The Finances Behind Brushing Your Teeth, How Flossing Saves You $20,000 to $50,000 Over Your Lifetime

So, you may be asking yourself once again why we’re doing toothpaste stuff on this blog rather than the typical show reviews and finance blog posts, well don’t worry, because once I give you this quick blog post on the finances behind brushing your teeth, we’re done with tooth stuff, because I’m already getting bored of writing about it. Only reason I did it at all was I wanted to test the waters in expanding to a new niche market, and am also dealing with a painful cavity that gave me the initial inspiration. Anyways, there is some real financial math behind brushing your teeth and flossing regularly, and besides improving your health significantly in just 5-8 minutes per day of total work, while significantly improving the quality of your teeth, you can actually save a lot of time by flossing and brushing as habitually as humanly possible, which means flossing 2-3 times per day and brushing twice per day. For more information on all things finance, including personal finance like buying cheap toothpaste in bulk and living cheaply to build momentum in your personal finances, be sure to read on and to remember to subscribe.

Here are the things that brushing and flossing will save you from in both the short term and the long term:

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Dry MouthThe Finances Behind Brushing Your Teeth

Bad Breath

Teeth yellowing

Having unpleasant things stuck in your teeth

Root Canals



Jaw Pains

Tens of Thousands of Dollars in Lifetime Dental Work

Possible Teeth Pulling’s

The Drills

The pain of cavities

Not being able to eat ice cream from holes in your teeth

Painful Dental Procedures

And a whole lot more, read on or subscribe to our blog for additional details and information.

The Finances Behind Brushing Your Teeth, Why Flossing Can Mean an Extra $20,000 to $100,000 in your Pocket At Age 65

So, if you actually do the napkin math, the figures get pretty wild when you factor in the cost of you never having to have any dental work or having to pay big bucks for getting all this stuff done. Dental floss and toothpaste costs something like $3 per month, which is $36 per year, which over a 50 year period is only like $1800 bucks, even with all this money in an S and P 500 Index fund in a Roth IRA over that period of time, it’s still less than $10,000. Dental work however, costs upwards of $1000 to $10,000 per session if you have something like fillings, teeth pulled, root canal, deep cleaning, additional consultations….you get the picture. Even with insurance costs it can get pretty significant, and can really start to eat into something like a 401K contribution if not careful. The math of say $30,000 gone for a procedure, which could’ve been compounded over 30 years at 7 percent, gives you a double every 10 years, 2^3 power is 8, so you could’ve had an additional $240,000 in your pocket by having 0 dental work ever done and investing that money instead…..not bad for just brushing your teeth.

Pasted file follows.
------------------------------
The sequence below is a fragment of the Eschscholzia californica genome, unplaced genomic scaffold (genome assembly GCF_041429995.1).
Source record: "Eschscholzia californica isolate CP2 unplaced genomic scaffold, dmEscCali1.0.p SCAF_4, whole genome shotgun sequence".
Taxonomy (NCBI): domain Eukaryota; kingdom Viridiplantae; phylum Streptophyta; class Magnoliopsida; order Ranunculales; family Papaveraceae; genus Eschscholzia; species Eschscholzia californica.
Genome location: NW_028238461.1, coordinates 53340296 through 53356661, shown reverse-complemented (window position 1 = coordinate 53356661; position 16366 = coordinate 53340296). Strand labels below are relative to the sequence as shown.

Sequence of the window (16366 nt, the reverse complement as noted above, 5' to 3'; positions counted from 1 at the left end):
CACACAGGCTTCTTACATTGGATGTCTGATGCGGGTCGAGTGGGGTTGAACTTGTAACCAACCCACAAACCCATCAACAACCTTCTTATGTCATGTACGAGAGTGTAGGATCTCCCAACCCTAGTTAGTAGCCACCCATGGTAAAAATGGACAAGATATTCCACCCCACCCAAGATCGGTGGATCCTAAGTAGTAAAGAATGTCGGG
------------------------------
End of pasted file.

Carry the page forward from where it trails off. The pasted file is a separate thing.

The Finances Behind Brushing Your Teeth, How to Get Bulk Toothpaste and Floss Cheaply

I’ll show you another cool little life hack too, if you purchase floss or toothpaste with the change left in your car cupholder, you basically get it for free since you are just spending money that you basically never would’ve deposited anyways. Getting something from Mark Cuban here as well, what you can do is when toothpaste is at a deep discount, buy it in bulk and reap that savings over time, that’s an instant 20% to 50% return on your money right away!

Last tip, you can actually get toothpaste in bulk from websites like


And Ebay and Amazon will often times have much the same deals available on them, be sure to check it out.

Final Thoughts on The Finances Behind Brushing Your Teeth, Floss, Floss and Floss Some More

And so, as you can see, brushing and flossing your teeth regularly is actually a pretty good financial decision as well as a health and happiness one. Improve your quality of life and your finances by brushing and flossing your teeth as religiously as possible and by always putting that money into good index funds with low costs and putting it into a Roth IRA or a 401K. And as always, for more information, be sure to comment down below and to remember to subscribe.







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